Million Dollar Legal Advice

The following advice is worth millions of dollars, countless years in prison, and many saved lives.

If everyone followed this advice far fewer people would be charged with crimes. They would, collectively, be saved millions of dollars in attorneys fees (not to mention lower taxes from needing fewer prosecutors and judges).

Of those charged with crimes, many fewer would be convicted. They would, collectively, be saved countless years in prison.

Of those who avoided prosecution or conviction, many would also avoid the death penalty. Their lives would be saved.

Don’t Talk To Police

I give you this advice for free: Don’t talk to the police. If the police question you, say “I take the Fifth.”

Almost everyone in prison is there because they talked to the police. They thought they could explain; they thought they could help themselves. But when the police want to talk to you, it’s not for your own good. They’re not looking for evidence to clear you. They’re looking for evidence against you.

The police tell you, “we’re your friends, we can help. Make it easier on yourself. Confess now,” so you confess, and go away for the maximum anyway. The police are not your friends.

Murder Cases

Or the police ask about a murder: “what do you know about it?” You say, “I was there, but I didn’t do it.” They ignore the denial, write down “he admits being there,” and use that to convict you. The police only hear what they want to hear.

Robbery Cases

Or the police ask about a robbery: “what do you know about the robbery?” You say, “I didn’t do the robbery. I just sold the guy drugs.” They charge you with dealing drugs, and you go to prison.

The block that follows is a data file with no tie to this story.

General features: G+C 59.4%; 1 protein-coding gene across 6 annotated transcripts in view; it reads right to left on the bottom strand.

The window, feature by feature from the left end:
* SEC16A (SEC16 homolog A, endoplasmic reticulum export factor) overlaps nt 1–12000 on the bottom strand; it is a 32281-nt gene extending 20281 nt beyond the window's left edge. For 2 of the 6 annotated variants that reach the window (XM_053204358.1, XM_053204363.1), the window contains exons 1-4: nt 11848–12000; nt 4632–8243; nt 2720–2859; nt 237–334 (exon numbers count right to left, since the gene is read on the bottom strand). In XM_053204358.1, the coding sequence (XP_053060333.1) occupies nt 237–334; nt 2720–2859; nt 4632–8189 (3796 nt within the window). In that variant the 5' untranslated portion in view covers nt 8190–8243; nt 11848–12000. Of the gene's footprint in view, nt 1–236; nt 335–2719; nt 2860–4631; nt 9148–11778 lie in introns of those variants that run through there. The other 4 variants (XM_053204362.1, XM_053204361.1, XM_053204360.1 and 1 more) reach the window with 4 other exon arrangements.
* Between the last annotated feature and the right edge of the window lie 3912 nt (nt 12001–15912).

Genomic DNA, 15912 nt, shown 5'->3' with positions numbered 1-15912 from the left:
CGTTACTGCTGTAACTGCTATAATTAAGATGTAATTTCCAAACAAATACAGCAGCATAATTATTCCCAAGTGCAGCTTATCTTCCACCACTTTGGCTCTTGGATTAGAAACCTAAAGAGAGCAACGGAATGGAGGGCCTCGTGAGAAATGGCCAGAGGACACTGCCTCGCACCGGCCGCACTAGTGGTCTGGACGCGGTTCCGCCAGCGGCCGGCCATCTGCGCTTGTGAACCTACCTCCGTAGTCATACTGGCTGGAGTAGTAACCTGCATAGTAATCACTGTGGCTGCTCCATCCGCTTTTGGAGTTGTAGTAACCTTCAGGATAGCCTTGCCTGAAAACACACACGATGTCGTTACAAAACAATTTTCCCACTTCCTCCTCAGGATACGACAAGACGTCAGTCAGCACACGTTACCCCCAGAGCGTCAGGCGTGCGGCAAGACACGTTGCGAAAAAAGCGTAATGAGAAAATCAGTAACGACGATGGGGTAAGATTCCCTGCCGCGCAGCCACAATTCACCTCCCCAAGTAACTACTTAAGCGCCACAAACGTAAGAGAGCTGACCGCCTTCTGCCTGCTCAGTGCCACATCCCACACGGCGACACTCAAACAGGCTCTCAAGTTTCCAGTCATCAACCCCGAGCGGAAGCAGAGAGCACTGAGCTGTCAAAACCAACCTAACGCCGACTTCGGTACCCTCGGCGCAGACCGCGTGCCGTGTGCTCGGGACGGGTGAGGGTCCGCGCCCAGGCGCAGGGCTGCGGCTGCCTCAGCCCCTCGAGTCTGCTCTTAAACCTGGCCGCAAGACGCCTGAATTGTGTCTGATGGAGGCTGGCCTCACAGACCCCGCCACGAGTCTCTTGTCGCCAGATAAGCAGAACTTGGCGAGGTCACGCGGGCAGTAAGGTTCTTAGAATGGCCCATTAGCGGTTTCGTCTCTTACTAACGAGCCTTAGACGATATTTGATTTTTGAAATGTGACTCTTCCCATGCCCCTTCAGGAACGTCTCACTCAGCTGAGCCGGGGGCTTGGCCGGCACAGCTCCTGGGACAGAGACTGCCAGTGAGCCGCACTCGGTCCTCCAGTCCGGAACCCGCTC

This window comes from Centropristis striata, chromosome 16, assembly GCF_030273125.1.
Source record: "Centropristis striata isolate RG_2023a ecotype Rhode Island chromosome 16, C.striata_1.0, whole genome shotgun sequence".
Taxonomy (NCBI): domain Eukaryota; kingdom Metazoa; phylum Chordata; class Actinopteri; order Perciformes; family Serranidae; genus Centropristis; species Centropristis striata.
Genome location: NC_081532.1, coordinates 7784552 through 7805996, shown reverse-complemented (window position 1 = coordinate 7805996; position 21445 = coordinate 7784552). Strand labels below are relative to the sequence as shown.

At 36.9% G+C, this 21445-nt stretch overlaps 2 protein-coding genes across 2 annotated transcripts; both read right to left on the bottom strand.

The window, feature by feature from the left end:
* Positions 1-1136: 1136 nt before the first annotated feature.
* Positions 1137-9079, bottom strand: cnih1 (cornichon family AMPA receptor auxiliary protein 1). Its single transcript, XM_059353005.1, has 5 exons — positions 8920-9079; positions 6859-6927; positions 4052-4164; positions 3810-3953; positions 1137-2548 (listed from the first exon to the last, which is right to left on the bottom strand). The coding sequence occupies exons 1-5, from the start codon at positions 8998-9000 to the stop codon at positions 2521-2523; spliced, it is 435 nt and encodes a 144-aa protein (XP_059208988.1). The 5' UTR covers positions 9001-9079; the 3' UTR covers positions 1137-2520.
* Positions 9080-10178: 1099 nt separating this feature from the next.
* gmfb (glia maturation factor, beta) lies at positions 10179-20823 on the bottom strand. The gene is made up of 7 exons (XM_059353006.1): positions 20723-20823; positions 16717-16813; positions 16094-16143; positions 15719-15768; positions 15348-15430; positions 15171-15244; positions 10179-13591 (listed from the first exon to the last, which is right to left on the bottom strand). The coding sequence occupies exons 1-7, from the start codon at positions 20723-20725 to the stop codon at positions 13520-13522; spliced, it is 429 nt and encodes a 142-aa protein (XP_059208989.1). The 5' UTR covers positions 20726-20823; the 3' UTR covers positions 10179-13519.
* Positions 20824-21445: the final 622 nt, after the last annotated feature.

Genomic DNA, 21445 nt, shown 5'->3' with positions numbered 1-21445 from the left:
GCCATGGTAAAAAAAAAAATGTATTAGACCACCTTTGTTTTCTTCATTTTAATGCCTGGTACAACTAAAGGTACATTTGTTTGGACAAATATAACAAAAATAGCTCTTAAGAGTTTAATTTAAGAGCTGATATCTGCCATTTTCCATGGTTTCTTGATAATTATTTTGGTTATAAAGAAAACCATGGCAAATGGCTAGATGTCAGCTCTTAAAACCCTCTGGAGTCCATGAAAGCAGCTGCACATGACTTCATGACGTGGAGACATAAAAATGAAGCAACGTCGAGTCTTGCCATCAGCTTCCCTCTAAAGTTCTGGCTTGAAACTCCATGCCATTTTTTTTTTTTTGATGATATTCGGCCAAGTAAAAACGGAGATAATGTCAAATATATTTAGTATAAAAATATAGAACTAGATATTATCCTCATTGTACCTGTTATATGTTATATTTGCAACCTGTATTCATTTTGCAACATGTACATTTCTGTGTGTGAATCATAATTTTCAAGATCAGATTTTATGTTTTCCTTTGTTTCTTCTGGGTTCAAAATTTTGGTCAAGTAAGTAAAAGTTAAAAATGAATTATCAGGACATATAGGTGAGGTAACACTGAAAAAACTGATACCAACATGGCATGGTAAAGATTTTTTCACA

Police Are Allowed to Lie

The police are sneaky. They’re allowed to lie to you in order to get a confession. You have a constitutional right not to talk to the police. That means that if you refuse to talk to them, that can’t be used against you. If you take the Fifth (it’s easy: say “I take the Fifth”), nobody will legally be able to consider that in deciding whether you’re guilty or not. (The cops may think you’re guilty, but they think you’re guilty anyway.)

Its Best to Ask for a Lawyer

You also have a constitutional right to a lawyer. If you say, “I want a lawyer,” the police are supposed to stop questioning you. Sometimes, though, they don’t hear you demand a lawyer. So you have to tell them again. And again. And again:

Cop: Where were you Tuesday night?
You: I want a lawyer.
Cop: You don’t need a lawyer, do you?
You: I want a lawyer.
Cop: If you’re not guilty, why do you need a lawyer?
You: I want a lawyer.
Cop: I can’t do anything for you once you get a lawyer.
You: I want a lawyer.

And so on. If you’ve already talked to the police, talk to a lawyer before talking any more. Cooperating with the government is sometimes like dancing with a gorilla—you don’t stop when you want to stop—but if you started talking without consulting a lawyer, a lawyer can tell you if it is in your best interest to keep cooperating.

If you have an appointment to talk to the police, don’t go. Talk to a lawyer first. After investigating the case and hearing the truth from you (never lie to your lawyer!), your lawyer may decide you should talk to the police. In very rare situations, this is a good decision. It should never be done without an investigation, and it should never be taken lightly.

Don’t Talk to Police